Actualités du LPHI

Maryse Lebrun’s team found an apical membrane complex acting as potential molecular sensor for coupling host cell sensing with injection of virulence factors and invasion in Toxoplasma.

The study began with transcriptional profiling to fish factors involved in the exocytosis of secretory organelles in the ciliate Tetrahymena. The underlying logic was that ciliates share a relatively recent evolutionary history with Apicomplexa, and therefore possess similar exocytic mechanisms, not found in other eukaryotes. The screening was then extended to uncover new exocytic players for rhoptry secretion in Toxoplasma gondii. This search led to the discovery of a novel complex of transmembrane proteins (Cystein-Rich-Modular-Proteins, CRMPs), including members related to GPCR proteins, crucial for rhoptry secretion and invasion in Toxoplasma. Their results suggest that CRMPs represent the elusive connection between the sensing step at the basis of host cell recognition and rhoptry exocytosis.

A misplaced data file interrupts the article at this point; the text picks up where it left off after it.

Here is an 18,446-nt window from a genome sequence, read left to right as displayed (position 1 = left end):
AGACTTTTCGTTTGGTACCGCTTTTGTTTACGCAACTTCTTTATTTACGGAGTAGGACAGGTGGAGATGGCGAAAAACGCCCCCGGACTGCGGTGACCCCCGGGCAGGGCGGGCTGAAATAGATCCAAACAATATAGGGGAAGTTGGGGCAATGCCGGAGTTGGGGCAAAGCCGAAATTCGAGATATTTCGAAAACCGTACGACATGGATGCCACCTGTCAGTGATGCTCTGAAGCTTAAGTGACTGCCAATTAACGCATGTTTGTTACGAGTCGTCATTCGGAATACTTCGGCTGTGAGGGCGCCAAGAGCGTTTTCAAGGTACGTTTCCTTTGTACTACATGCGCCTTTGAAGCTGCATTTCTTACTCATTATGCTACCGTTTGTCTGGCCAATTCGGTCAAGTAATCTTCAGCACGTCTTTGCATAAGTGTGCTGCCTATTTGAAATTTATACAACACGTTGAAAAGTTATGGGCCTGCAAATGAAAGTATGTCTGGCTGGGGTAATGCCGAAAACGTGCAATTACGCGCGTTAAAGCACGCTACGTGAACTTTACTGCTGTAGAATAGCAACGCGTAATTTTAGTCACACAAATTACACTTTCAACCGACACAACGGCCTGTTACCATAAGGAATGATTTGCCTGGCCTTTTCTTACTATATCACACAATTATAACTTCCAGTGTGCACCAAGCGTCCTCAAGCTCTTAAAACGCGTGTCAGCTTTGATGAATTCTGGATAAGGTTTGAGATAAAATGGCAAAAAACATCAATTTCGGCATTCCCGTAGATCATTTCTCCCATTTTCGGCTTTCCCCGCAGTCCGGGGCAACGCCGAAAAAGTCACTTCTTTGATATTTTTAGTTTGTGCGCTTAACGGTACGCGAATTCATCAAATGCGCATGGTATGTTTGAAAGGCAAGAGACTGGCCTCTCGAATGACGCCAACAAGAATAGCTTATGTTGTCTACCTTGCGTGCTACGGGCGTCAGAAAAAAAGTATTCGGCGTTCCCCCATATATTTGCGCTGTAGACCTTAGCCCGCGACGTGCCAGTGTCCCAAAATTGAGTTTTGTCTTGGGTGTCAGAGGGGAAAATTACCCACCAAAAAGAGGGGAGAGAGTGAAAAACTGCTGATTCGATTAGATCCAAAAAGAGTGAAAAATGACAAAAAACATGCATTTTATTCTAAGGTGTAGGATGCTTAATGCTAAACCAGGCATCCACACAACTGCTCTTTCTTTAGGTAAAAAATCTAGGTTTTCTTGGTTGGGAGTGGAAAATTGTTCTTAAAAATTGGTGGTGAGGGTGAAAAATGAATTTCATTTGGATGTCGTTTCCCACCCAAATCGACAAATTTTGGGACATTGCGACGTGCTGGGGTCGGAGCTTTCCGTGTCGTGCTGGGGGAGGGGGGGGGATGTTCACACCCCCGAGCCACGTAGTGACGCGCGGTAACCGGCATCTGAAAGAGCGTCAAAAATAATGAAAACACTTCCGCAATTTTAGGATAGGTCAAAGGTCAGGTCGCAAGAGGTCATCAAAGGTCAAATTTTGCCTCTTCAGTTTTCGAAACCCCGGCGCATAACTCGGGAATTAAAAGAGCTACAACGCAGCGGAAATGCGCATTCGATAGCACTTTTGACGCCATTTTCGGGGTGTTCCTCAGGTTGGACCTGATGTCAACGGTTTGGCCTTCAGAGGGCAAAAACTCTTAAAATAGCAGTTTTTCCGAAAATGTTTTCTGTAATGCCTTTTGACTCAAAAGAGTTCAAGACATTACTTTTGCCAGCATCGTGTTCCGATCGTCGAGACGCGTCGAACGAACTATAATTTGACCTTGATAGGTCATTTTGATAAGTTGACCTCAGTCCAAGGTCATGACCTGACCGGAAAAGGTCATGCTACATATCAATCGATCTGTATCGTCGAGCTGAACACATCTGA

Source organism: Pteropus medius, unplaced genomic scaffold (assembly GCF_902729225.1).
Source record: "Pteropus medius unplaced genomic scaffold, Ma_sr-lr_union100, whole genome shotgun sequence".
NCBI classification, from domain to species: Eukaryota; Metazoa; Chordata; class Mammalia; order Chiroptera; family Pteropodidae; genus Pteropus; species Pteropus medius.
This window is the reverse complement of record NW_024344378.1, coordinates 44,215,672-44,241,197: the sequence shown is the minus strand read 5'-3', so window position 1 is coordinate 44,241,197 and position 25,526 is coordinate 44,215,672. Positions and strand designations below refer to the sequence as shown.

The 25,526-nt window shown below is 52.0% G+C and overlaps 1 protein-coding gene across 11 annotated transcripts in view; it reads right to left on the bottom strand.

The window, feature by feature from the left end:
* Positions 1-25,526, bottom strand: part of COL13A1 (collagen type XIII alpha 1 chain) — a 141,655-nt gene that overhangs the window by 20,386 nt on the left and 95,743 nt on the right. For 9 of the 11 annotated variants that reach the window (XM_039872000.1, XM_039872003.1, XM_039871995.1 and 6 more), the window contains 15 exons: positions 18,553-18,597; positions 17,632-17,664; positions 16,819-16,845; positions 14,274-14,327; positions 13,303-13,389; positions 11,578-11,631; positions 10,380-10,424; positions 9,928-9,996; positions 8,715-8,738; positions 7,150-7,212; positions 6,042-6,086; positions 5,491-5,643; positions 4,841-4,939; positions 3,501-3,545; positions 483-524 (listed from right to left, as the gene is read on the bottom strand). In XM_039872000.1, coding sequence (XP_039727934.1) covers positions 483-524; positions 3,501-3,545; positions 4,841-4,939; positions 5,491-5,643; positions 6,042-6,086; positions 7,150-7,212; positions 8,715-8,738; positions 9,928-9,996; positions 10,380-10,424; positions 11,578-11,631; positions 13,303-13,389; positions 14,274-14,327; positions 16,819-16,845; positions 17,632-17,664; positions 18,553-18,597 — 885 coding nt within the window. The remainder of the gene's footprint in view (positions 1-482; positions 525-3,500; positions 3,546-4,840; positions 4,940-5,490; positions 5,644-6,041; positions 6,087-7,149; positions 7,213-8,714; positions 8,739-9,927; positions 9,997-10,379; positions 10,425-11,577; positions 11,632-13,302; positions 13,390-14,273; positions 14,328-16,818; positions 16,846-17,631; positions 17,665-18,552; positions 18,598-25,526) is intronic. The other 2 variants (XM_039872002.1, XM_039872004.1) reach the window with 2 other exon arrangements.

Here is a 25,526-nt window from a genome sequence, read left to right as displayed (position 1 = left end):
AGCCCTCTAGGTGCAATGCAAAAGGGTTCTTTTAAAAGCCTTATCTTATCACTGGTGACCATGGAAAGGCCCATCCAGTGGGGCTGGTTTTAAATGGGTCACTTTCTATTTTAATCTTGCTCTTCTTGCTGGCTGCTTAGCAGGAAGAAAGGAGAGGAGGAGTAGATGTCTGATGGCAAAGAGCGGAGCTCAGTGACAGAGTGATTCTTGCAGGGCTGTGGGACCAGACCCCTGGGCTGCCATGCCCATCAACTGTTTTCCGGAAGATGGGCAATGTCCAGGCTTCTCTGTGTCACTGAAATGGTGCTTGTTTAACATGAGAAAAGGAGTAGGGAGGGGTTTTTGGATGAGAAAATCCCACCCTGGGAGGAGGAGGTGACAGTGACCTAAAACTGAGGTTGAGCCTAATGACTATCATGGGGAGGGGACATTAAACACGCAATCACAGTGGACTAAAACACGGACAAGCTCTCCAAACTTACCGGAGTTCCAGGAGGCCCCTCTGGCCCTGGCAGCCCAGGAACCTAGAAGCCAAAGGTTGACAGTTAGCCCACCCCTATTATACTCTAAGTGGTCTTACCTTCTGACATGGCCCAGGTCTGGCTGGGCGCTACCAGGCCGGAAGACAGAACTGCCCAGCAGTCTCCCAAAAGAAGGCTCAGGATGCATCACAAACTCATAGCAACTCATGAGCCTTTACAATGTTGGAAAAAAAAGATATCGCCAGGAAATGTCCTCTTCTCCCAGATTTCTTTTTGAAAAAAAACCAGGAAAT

embopress.org/doi/10.15252/embj.2022111158

 


Mme Maryse Lebrun, directrice de recherche à l’Inserm, responsable de l’équipe Biologie cellulaire des Apicomplexes au sein du LPHI, s’est vu remettre la médaille de Chevalier de la Légion d’Honneur par Mme Pascale Cossart, secrétaire perpétuelle de l’Académie des Sciences. Magnifique cérémonie au Jardin des Plantes de Montpellier en ce 1 juillet 2022.